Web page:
Media Release – March 18, 2013
New Conservation Authority Watershed Report Cards provide a CHECK
UP on the State of Ontario's Environment

NEWMARKET (March 18, 2013) In conjunction with Canada Water Week, Ontario's Conservation Authorities
have started to release a new series of Watershed Report Cards that provide a CHECK UP on the current state of
many of Ontario's watersheds in terms of lakes, rivers, streams, groundwater and forest conditions.
"Conservation Authorities have been monitoring and assessing local conditions across Ontario for years and these
report cards bring that information to the general public in a very user-friendly, informative way which we hope will
help all of us make good decisions about how to protect important water and land resources that we rely on every
day," said Dick Hibma, Chair of Conservation Ontario.

The report cards, which start rolling out March 18, 2013 online at, specifically look at
how water and land resources are connected to each other and how our actions impact the health of those

"Watershed reporting helps to communicate baseline information on watershed health, to identify local and
regional differences, and to show us where to target our efforts for the most impact," said Mr. Hibma. Examples of
activities that Conservation Authorities, landowners and their partners do to improve conditions in local watersheds
include watershed planning, stewardship initiatives such as tree planting, rural water quality activities, water
conservation programs, flood and erosion control, stormwater management and green infrastructure.
Ontario's water and land resources provide important ecological, economic and societal benefits and should be
protected. Forests, lakes, rivers, natural spaces, wetlands, soils, plants and animals are all necessary for clean air,
safe drinking water, sustainable water supplies, food, fuel, energy and most important, healthy bodies and minds.
Challenges such as urbanization and climate change significantly impact the health and resiliency of our
watersheds which we need in order to adapt to changing global and local conditions. In order to plan how to
protect these important resources, it's critical to monitor conditions and then analyze them in order to find out what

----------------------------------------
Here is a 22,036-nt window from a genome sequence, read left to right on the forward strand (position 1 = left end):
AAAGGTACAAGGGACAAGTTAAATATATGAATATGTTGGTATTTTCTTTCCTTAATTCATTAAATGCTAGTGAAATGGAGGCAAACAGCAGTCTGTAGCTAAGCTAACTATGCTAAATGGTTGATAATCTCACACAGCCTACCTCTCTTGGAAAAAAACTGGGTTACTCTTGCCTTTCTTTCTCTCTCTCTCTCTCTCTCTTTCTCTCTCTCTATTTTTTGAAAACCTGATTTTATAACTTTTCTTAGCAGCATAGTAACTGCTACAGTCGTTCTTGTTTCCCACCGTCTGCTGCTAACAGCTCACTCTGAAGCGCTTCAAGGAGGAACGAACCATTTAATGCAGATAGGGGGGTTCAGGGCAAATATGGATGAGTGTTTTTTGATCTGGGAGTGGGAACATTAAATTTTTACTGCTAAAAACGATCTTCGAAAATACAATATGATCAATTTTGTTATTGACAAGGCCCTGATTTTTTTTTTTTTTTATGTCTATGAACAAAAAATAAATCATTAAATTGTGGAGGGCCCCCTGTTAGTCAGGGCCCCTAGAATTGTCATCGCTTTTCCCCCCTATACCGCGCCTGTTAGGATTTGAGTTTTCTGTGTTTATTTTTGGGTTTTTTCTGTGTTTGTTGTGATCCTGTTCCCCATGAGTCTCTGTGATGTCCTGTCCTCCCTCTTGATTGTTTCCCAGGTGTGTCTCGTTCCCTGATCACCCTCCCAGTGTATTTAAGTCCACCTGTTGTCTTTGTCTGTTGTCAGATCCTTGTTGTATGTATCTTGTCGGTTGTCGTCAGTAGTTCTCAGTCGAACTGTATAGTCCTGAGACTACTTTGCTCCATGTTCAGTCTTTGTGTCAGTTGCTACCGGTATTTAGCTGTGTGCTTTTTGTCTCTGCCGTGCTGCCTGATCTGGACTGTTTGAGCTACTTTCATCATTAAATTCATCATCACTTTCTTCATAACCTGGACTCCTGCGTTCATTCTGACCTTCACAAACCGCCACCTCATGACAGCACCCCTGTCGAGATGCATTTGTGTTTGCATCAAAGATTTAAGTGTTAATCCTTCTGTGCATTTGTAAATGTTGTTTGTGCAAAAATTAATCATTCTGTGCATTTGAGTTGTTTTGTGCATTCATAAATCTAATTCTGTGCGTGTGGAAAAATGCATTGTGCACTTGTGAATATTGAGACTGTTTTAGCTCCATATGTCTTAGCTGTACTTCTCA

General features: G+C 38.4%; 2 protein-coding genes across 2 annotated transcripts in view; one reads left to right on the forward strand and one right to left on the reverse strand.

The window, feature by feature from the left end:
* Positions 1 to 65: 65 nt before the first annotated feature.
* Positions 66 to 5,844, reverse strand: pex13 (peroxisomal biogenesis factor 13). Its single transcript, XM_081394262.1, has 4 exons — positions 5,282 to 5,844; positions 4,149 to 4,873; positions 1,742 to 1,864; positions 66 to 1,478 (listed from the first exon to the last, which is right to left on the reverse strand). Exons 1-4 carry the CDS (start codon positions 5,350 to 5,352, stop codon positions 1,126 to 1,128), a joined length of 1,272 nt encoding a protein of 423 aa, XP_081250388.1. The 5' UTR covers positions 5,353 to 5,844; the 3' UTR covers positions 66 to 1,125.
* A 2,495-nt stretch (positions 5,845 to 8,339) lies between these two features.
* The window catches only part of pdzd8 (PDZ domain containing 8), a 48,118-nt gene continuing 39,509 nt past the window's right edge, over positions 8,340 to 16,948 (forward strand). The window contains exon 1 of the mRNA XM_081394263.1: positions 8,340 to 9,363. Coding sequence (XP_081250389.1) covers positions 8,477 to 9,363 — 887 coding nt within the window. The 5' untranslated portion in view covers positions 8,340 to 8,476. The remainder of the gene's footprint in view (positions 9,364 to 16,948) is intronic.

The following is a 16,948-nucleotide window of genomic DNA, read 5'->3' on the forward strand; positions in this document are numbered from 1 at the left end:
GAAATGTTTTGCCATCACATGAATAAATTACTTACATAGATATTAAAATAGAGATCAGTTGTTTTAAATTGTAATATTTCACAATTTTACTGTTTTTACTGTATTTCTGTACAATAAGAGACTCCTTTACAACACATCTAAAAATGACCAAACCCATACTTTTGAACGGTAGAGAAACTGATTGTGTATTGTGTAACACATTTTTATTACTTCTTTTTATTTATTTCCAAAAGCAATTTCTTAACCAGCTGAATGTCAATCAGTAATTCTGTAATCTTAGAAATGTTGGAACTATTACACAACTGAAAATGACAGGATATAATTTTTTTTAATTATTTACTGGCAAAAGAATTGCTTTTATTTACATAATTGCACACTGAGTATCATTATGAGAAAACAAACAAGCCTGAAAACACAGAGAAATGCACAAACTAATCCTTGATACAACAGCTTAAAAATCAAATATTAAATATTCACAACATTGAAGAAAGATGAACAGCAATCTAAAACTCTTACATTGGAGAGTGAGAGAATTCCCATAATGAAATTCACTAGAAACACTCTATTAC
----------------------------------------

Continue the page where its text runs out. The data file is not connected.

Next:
it's telling us about changing conditions in local watersheds.

"We're very pleased to launch the first of these watershed report cards" Dick Hibma said. "More will be added as
they are available."

The report cards report on three resource categories: surface water quality, forest conditions, and groundwater
quality. The purpose of the report cards is to inform people living in Ontario about local conditions and to provide a
management and evaluation tool for Conservation Authorities and other practitioners to measure environmental
change and target programs.

The Conservation Authorities' watershed report cards are designed to be an ongoing product and will report once
every five years. In between report cards, Conservation Authorities will continue to provide information and
updates on local issues and conditions in many other ways.

To find your local report card, please visit


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For More Information:

Jane Lewington

Marketing & Communications Specialist

Conservation Ontario

905.895.0716 | This email address is being protected from spambots. You need JavaScript enabled to view it.

Cathy Quinlan

Terrestrial Biologist

1424 Clarke Road London, Ontario, N5V 5B9

519.451.2800 Ext. 234 | This email address is being protected from spambots. You need JavaScript enabled to view it.  |


Karen Maaskant

Water Quality Specialist

1424 Clarke Road London, Ontario, N5V 5B9

519.451.2800 Ext. 246 | Fax: 519.451.1188

This email address is being protected from spambots. You need JavaScript enabled to view it.  |